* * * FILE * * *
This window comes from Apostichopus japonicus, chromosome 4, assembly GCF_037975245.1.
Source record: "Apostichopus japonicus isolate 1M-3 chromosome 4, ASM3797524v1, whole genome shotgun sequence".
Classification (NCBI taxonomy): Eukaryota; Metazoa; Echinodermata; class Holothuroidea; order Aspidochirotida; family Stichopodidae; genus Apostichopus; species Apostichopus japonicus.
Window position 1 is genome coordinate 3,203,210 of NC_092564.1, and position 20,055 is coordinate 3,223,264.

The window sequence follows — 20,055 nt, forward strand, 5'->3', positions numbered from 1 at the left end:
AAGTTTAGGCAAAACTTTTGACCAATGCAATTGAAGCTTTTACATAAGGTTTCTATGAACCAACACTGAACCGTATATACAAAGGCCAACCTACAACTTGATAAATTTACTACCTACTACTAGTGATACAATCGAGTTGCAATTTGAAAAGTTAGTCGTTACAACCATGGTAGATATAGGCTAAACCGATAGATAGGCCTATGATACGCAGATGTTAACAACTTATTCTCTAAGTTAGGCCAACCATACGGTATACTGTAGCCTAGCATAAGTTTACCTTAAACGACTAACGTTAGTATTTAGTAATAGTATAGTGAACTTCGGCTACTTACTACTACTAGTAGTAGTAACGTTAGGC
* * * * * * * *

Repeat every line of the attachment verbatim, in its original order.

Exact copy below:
This window comes from Apostichopus japonicus, chromosome 4, assembly GCF_037975245.1.
Source record: "Apostichopus japonicus isolate 1M-3 chromosome 4, ASM3797524v1, whole genome shotgun sequence".
Classification (NCBI taxonomy): Eukaryota; Metazoa; Echinodermata; class Holothuroidea; order Aspidochirotida; family Stichopodidae; genus Apostichopus; species Apostichopus japonicus.
Window position 1 is genome coordinate 3,203,210 of NC_092564.1, and position 20,055 is coordinate 3,223,264.

The window sequence follows — 20,055 nt, forward strand, 5'->3', positions numbered from 1 at the left end:
AAGTTTAGGCAAAACTTTTGACCAATGCAATTGAAGCTTTTACATAAGGTTTCTATGAACCAACACTGAACCGTATATACAAAGGCCAACCTACAACTTGATAAATTTACTACCTACTACTAGTGATACAATCGAGTTGCAATTTGAAAAGTTAGTCGTTACAACCATGGTAGATATAGGCTAAACCGATAGATAGGCCTATGATACGCAGATGTTAACAACTTATTCTCTAAGTTAGGCCAACCATACGGTATACTGTAGCCTAGCATAAGTTTACCTTAAACGACTAACGTTAGTATTTAGTAATAGTATAGTGAACTTCGGCTACTTACTACTACTAGTAGTAGTAACGTTAGGC